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This paper considers the doodles in the “Nightlessons” chapter of Finnegans Wake, such as the geometrical figure on page 293, the childish drawings that close the chapter, and Issy’s “Doodles family” footnote (FW 299 F4). Since Roland McHugh’s Sigla of Finnegans Wake, the symbols Joyce developed to refer to his protean and manifold characters have often been regarded as a key to the novel. However, the resemblance between Joyce’s sigla and the symbols of formal logic has not been noted. For instance, hce’s siglum, as it appears on FW 36.16 (“∃!”), is identical to Russell’s non-empty set, a forerunner of the existential quantifier; alp’s delta (Δ) is a common mathematical symbol; and Issy’s siglum, in two of its aspects (⊢,⊥), represents, respectively, Frege’s assertion sign and Peirce’s notation for nor. Joyce drew on Russell’s Introduction to Mathematical Philosophy (1919) for “Nightlessons”, and in Tales Told of Shem and Shaun (1929), where the “triangle” section of ii.2 was first published, C.K. Ogden compares the language of the Wake to formal logic. These sources, and the way Joyce introduced the sigla into the published text, suggest that both the art and the logic of Joyce’s “Doodles family” are informed by mathematical philosophy.

Open Access
In: James Joyce and the Arts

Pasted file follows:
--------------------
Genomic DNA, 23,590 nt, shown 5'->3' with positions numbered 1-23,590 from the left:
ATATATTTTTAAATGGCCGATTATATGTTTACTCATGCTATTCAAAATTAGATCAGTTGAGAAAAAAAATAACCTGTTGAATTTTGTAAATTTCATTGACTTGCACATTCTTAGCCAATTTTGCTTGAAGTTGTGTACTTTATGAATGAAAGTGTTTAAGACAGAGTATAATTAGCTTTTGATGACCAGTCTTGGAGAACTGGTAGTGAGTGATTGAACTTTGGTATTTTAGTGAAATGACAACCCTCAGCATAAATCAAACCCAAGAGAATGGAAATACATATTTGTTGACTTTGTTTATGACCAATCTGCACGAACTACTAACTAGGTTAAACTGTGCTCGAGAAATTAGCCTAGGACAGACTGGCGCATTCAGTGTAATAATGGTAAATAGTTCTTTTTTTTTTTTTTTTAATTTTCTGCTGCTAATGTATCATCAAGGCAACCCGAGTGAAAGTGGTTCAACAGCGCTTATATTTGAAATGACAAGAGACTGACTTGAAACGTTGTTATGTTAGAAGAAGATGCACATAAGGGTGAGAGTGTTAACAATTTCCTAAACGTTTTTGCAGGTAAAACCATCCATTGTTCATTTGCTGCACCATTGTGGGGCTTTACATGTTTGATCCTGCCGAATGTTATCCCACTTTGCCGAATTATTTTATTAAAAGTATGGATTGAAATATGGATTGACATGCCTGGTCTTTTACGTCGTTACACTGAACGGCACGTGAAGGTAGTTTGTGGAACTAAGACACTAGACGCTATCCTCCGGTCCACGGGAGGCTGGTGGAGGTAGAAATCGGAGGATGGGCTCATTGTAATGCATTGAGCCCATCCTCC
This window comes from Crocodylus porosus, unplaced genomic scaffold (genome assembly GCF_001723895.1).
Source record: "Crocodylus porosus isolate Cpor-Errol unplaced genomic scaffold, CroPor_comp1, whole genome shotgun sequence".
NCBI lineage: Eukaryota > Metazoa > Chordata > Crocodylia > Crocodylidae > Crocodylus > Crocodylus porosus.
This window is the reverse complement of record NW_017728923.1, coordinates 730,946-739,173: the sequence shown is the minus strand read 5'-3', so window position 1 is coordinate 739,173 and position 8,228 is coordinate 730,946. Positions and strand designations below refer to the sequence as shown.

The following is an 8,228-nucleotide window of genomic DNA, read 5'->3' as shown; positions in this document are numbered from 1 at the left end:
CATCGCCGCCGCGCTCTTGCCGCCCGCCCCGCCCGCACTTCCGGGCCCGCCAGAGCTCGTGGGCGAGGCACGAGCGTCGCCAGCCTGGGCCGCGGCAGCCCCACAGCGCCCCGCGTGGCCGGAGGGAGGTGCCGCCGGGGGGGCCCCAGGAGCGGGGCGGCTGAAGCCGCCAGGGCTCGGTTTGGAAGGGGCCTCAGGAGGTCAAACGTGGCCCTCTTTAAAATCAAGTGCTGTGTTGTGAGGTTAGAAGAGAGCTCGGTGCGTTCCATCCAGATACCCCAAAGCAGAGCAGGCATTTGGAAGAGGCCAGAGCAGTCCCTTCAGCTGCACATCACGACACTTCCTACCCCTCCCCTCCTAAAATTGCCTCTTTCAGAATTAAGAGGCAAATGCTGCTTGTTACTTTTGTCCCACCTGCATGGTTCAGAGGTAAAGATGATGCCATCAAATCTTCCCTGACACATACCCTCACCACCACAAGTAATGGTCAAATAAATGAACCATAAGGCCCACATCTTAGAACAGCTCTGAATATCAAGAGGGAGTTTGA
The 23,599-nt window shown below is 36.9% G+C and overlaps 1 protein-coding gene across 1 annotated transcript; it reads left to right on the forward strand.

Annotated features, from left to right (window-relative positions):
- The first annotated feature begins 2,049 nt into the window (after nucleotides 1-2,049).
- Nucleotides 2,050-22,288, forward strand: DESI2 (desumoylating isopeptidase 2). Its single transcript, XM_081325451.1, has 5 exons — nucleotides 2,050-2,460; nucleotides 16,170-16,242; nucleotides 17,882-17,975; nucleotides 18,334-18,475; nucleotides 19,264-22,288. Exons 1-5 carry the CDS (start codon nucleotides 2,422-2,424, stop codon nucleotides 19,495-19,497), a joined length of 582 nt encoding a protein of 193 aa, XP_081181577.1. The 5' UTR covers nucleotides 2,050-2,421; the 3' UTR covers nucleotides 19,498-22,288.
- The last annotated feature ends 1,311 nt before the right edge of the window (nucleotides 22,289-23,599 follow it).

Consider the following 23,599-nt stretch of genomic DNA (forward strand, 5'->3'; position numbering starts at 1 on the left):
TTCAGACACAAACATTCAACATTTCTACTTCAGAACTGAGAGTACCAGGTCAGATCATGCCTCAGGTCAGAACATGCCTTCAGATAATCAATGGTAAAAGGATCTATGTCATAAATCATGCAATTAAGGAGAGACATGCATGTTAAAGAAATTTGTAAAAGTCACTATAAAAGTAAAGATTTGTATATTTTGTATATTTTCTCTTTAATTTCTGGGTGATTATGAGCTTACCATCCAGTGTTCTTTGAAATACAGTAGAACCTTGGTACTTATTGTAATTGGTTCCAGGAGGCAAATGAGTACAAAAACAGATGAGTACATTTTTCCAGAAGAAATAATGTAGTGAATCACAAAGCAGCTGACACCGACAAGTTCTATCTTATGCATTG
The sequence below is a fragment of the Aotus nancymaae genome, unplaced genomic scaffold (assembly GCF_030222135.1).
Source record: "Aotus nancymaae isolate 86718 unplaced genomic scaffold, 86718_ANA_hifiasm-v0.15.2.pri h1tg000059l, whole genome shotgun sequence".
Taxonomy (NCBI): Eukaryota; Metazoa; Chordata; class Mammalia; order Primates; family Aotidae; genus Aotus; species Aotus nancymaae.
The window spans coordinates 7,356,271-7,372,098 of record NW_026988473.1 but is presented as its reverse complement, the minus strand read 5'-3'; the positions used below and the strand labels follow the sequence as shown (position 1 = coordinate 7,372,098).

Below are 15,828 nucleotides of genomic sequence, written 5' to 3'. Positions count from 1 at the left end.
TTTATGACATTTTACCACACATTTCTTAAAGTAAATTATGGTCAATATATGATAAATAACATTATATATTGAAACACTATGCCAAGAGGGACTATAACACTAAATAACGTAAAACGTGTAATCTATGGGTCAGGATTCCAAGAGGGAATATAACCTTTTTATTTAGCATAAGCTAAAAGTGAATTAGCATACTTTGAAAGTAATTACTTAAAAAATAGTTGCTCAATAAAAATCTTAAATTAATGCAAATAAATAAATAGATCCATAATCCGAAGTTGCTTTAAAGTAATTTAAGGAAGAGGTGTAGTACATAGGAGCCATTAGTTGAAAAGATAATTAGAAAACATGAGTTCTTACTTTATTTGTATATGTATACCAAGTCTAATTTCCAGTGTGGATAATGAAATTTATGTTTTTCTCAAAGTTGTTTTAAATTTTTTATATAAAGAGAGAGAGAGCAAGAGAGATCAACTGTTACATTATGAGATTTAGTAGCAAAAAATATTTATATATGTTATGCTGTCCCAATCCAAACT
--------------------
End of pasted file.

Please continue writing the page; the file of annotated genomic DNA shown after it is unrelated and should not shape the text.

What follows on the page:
Author:

Abstract

This paper considers the doodles in the “Nightlessons” chapter of Finnegans Wake, such as the geometrical figure on page 293, the childish drawings that close the chapter, and Issy’s “Doodles family” footnote (FW 299 F4). Since Roland McHugh’s Sigla of Finnegans Wake, the symbols Joyce developed to refer to his protean and manifold characters have often been regarded as a key to the novel. However, the resemblance between Joyce’s sigla and the symbols of formal logic has not been noted. For instance, hce’s siglum, as it appears on FW 36.16 (“∃!”), is identical to Russell’s non-empty set, a forerunner of the existential quantifier; alp’s delta (Δ) is a common mathematical symbol; and Issy’s siglum, in two of its aspects (⊢,⊥), represents, respectively, Frege’s assertion sign and Peirce’s notation for nor. Joyce drew on Russell’s Introduction to Mathematical Philosophy (1919) for “Nightlessons”, and in Tales Told of Shem and Shaun (1929), where the “triangle” section of ii.2 was first published, C.K. Ogden compares the language of the Wake to formal logic. These sources, and the way Joyce introduced the sigla into the published text, suggest that both the art and the logic of Joyce’s “Doodles family” are informed by mathematical philosophy.

Open Access
In: James Joyce and the Arts